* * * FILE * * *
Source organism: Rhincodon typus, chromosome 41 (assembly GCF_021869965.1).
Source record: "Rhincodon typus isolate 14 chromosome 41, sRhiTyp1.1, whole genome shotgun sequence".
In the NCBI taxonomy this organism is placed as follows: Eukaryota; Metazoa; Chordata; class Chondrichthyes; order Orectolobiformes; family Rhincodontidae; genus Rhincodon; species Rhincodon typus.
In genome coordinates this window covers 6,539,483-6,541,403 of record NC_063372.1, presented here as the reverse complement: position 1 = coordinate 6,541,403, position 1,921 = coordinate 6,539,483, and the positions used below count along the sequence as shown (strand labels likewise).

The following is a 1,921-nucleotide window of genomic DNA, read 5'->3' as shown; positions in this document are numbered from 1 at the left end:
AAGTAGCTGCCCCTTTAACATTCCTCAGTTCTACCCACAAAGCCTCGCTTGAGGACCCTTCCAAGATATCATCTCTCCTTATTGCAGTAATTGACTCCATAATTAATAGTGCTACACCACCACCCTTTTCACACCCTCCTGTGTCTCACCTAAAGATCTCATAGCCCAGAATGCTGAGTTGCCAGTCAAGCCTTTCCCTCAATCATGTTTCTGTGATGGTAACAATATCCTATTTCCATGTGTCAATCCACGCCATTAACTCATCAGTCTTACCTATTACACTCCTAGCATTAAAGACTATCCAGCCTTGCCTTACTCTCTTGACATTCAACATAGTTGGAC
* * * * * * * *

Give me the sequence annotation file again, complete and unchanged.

Source organism: Rhincodon typus, chromosome 41 (assembly GCF_021869965.1).
Source record: "Rhincodon typus isolate 14 chromosome 41, sRhiTyp1.1, whole genome shotgun sequence".
In the NCBI taxonomy this organism is placed as follows: Eukaryota; Metazoa; Chordata; class Chondrichthyes; order Orectolobiformes; family Rhincodontidae; genus Rhincodon; species Rhincodon typus.
In genome coordinates this window covers 6,539,483-6,541,403 of record NC_063372.1, presented here as the reverse complement: position 1 = coordinate 6,541,403, position 1,921 = coordinate 6,539,483, and the positions used below count along the sequence as shown (strand labels likewise).

The following is a 1,921-nucleotide window of genomic DNA, read 5'->3' as shown; positions in this document are numbered from 1 at the left end:
AAGTAGCTGCCCCTTTAACATTCCTCAGTTCTACCCACAAAGCCTCGCTTGAGGACCCTTCCAAGATATCATCTCTCCTTATTGCAGTAATTGACTCCATAATTAATAGTGCTACACCACCACCCTTTTCACACCCTCCTGTGTCTCACCTAAAGATCTCATAGCCCAGAATGCTGAGTTGCCAGTCAAGCCTTTCCCTCAATCATGTTTCTGTGATGGTAACAATATCCTATTTCCATGTGTCAATCCACGCCATTAACTCATCAGTCTTACCTATTACACTCCTAGCATTAAAGACTATCCAGCCTTGCCTTACTCTCTTGACATTCAACATAGTTGGAC